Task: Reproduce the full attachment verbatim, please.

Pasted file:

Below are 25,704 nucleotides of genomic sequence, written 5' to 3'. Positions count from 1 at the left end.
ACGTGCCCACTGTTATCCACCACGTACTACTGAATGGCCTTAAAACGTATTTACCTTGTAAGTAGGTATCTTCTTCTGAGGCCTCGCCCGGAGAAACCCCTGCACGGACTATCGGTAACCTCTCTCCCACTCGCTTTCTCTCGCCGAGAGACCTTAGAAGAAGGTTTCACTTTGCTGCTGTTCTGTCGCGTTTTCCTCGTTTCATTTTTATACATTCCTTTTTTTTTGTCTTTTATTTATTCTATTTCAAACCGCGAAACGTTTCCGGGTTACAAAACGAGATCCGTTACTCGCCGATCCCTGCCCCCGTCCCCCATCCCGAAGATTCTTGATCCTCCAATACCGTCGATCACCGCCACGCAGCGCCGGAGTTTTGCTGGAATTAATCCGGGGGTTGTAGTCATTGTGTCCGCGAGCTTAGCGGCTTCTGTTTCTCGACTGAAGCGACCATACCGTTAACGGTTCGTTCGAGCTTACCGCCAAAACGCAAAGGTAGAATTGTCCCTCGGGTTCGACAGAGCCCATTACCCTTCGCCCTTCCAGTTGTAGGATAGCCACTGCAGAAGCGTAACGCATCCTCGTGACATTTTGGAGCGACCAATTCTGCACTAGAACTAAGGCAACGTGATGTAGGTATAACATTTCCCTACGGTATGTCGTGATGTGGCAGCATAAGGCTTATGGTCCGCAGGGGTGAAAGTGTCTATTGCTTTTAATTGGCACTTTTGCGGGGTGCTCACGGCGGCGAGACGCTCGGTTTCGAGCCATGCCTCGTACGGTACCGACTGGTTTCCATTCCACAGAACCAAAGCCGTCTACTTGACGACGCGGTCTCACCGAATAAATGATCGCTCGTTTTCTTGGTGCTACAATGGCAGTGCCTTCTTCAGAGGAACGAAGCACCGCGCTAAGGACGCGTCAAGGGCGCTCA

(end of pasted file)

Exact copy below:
Below are 25,704 nucleotides of genomic sequence, written 5' to 3'. Positions count from 1 at the left end.
ACGTGCCCACTGTTATCCACCACGTACTACTGAATGGCCTTAAAACGTATTTACCTTGTAAGTAGGTATCTTCTTCTGAGGCCTCGCCCGGAGAAACCCCTGCACGGACTATCGGTAACCTCTCTCCCACTCGCTTTCTCTCGCCGAGAGACCTTAGAAGAAGGTTTCACTTTGCTGCTGTTCTGTCGCGTTTTCCTCGTTTCATTTTTATACATTCCTTTTTTTTTGTCTTTTATTTATTCTATTTCAAACCGCGAAACGTTTCCGGGTTACAAAACGAGATCCGTTACTCGCCGATCCCTGCCCCCGTCCCCCATCCCGAAGATTCTTGATCCTCCAATACCGTCGATCACCGCCACGCAGCGCCGGAGTTTTGCTGGAATTAATCCGGGGGTTGTAGTCATTGTGTCCGCGAGCTTAGCGGCTTCTGTTTCTCGACTGAAGCGACCATACCGTTAACGGTTCGTTCGAGCTTACCGCCAAAACGCAAAGGTAGAATTGTCCCTCGGGTTCGACAGAGCCCATTACCCTTCGCCCTTCCAGTTGTAGGATAGCCACTGCAGAAGCGTAACGCATCCTCGTGACATTTTGGAGCGACCAATTCTGCACTAGAACTAAGGCAACGTGATGTAGGTATAACATTTCCCTACGGTATGTCGTGATGTGGCAGCATAAGGCTTATGGTCCGCAGGGGTGAAAGTGTCTATTGCTTTTAATTGGCACTTTTGCGGGGTGCTCACGGCGGCGAGACGCTCGGTTTCGAGCCATGCCTCGTACGGTACCGACTGGTTTCCATTCCACAGAACCAAAGCCGTCTACTTGACGACGCGGTCTCACCGAATAAATGATCGCTCGTTTTCTTGGTGCTACAATGGCAGTGCCTTCTTCAGAGGAACGAAGCACCGCGCTAAGGACGCGTCAAGGGCGCTCA